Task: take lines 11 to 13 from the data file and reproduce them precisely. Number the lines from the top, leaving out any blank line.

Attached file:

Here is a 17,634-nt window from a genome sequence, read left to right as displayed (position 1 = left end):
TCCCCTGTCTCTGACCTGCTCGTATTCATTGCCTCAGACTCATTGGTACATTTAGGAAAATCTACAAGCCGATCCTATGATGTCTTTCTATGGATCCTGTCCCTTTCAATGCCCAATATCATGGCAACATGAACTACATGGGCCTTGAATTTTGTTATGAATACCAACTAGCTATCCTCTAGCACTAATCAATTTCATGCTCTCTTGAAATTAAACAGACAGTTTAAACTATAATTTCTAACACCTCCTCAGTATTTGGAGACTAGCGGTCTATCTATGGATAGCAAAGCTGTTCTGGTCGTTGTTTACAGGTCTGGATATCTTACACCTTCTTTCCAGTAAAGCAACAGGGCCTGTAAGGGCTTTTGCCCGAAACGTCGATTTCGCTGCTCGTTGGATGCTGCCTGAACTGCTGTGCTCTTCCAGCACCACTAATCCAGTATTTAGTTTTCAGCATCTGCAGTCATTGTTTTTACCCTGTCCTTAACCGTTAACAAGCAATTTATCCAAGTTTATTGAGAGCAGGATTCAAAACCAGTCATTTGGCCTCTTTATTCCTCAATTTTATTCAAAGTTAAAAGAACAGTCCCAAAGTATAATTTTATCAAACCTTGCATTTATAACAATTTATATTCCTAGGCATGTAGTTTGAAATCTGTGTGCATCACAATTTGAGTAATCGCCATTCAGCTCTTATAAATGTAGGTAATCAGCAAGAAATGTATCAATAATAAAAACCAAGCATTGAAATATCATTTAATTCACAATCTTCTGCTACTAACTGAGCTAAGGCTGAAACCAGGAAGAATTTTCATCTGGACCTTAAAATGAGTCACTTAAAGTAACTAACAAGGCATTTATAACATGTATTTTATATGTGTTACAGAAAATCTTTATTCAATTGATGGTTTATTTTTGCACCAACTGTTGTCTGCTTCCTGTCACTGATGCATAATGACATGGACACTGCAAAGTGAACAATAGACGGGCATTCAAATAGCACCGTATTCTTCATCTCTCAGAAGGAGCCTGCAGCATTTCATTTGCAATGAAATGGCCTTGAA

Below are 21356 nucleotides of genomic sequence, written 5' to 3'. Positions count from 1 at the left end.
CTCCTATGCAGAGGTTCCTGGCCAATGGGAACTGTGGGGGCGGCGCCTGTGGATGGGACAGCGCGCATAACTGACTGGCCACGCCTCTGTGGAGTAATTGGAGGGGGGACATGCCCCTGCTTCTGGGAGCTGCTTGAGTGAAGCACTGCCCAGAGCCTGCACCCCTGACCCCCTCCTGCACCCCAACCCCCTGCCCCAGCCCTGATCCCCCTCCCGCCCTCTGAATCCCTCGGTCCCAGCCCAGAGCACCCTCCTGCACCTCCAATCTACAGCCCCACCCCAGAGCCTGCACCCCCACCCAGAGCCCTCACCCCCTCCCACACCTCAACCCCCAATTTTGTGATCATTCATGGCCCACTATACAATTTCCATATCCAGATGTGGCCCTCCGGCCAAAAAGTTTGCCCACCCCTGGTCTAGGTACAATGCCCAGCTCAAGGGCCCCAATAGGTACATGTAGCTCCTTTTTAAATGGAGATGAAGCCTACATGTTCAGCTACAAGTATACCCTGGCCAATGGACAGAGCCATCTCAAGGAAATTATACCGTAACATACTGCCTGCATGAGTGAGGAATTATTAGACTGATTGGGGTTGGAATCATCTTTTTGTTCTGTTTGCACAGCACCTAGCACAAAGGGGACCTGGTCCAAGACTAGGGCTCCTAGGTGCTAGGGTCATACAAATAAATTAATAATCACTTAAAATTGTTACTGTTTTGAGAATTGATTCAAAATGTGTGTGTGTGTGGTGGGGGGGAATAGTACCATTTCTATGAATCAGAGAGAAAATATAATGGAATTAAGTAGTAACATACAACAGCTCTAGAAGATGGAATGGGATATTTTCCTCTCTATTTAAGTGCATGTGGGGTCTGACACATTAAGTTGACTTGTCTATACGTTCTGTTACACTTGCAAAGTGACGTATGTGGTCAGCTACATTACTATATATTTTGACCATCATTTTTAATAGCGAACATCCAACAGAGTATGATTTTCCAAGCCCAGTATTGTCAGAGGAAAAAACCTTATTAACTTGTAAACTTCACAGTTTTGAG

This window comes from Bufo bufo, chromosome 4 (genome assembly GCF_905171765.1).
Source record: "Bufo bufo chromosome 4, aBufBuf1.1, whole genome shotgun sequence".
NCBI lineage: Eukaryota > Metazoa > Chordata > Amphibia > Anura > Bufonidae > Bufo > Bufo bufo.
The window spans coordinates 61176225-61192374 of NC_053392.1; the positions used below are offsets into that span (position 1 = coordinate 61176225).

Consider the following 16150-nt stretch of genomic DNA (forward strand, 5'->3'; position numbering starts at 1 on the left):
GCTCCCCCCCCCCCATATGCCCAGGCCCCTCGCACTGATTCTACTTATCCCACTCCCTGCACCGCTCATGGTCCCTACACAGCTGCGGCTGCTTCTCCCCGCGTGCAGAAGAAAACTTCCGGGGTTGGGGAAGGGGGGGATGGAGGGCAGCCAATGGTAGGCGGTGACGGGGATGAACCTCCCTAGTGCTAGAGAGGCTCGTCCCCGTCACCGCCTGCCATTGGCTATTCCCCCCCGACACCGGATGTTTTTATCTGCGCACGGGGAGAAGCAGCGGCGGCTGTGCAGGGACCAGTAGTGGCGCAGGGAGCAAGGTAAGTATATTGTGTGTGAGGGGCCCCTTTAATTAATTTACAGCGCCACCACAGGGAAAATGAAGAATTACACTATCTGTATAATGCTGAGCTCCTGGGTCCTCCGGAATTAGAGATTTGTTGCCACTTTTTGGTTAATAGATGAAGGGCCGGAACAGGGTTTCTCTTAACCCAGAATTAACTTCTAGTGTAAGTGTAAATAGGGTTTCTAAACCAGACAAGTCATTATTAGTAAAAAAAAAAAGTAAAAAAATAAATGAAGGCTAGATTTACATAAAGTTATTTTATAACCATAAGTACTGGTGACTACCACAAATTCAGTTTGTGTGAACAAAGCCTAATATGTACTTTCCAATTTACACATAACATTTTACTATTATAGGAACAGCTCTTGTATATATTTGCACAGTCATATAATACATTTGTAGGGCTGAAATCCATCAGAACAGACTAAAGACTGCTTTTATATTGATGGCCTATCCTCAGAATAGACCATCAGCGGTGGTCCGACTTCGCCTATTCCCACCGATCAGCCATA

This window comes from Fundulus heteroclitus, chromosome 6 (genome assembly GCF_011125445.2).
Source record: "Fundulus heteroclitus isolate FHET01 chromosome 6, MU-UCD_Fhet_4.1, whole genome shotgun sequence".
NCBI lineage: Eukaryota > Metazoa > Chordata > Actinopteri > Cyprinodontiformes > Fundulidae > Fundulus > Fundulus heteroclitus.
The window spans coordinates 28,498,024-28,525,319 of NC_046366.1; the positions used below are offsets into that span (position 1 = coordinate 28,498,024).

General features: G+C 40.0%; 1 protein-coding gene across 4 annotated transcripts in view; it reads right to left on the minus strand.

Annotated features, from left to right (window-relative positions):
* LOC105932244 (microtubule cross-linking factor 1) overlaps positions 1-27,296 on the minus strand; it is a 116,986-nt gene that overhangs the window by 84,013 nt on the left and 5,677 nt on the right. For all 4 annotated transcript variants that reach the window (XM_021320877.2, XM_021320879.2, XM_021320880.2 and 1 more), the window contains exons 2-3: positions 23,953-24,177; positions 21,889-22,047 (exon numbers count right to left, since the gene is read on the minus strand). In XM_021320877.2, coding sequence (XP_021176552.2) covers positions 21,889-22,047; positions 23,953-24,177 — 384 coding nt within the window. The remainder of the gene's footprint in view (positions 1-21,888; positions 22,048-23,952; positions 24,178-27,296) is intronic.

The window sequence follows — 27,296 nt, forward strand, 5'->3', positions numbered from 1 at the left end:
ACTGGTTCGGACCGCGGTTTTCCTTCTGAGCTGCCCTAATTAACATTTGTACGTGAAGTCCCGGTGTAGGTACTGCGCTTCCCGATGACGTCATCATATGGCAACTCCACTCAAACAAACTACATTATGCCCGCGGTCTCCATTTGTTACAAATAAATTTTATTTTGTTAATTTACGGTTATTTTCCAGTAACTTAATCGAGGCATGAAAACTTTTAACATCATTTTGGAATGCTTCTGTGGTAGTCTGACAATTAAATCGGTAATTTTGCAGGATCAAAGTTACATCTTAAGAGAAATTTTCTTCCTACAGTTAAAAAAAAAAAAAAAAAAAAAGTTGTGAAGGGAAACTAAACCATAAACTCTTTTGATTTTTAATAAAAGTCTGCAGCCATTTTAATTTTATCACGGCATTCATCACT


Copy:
This window comes from Fundulus heteroclitus, chromosome 6 (genome assembly GCF_011125445.2).
Source record: "Fundulus heteroclitus isolate FHET01 chromosome 6, MU-UCD_Fhet_4.1, whole genome shotgun sequence".
NCBI lineage: Eukaryota > Metazoa > Chordata > Actinopteri > Cyprinodontiformes > Fundulidae > Fundulus > Fundulus heteroclitus.